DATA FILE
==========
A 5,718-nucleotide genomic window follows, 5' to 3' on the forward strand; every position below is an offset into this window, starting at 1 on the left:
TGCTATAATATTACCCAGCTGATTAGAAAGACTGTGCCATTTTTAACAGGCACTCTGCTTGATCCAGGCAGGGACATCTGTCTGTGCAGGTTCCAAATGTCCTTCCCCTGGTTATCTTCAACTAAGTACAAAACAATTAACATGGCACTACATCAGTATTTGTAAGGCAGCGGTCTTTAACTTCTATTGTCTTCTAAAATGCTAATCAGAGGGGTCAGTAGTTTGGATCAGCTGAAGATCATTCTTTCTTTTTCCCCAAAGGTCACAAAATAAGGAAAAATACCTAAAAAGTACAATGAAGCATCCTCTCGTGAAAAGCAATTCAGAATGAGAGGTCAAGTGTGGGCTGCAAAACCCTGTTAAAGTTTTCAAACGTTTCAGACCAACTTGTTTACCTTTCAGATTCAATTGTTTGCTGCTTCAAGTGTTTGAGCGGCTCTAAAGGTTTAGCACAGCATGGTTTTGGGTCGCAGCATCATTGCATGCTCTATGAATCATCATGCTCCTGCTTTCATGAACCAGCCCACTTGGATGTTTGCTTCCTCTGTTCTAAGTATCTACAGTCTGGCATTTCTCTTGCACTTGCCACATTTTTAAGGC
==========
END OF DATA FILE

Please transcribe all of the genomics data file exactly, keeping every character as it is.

A 5,718-nucleotide genomic window follows, 5' to 3' on the forward strand; every position below is an offset into this window, starting at 1 on the left:
TGCTATAATATTACCCAGCTGATTAGAAAGACTGTGCCATTTTTAACAGGCACTCTGCTTGATCCAGGCAGGGACATCTGTCTGTGCAGGTTCCAAATGTCCTTCCCCTGGTTATCTTCAACTAAGTACAAAACAATTAACATGGCACTACATCAGTATTTGTAAGGCAGCGGTCTTTAACTTCTATTGTCTTCTAAAATGCTAATCAGAGGGGTCAGTAGTTTGGATCAGCTGAAGATCATTCTTTCTTTTTCCCCAAAGGTCACAAAATAAGGAAAAATACCTAAAAAGTACAATGAAGCATCCTCTCGTGAAAAGCAATTCAGAATGAGAGGTCAAGTGTGGGCTGCAAAACCCTGTTAAAGTTTTCAAACGTTTCAGACCAACTTGTTTACCTTTCAGATTCAATTGTTTGCTGCTTCAAGTGTTTGAGCGGCTCTAAAGGTTTAGCACAGCATGGTTTTGGGTCGCAGCATCATTGCATGCTCTATGAATCATCATGCTCCTGCTTTCATGAACCAGCCCACTTGGATGTTTGCTTCCTCTGTTCTAAGTATCTACAGTCTGGCATTTCTCTTGCACTTGCCACATTTTTAAGGC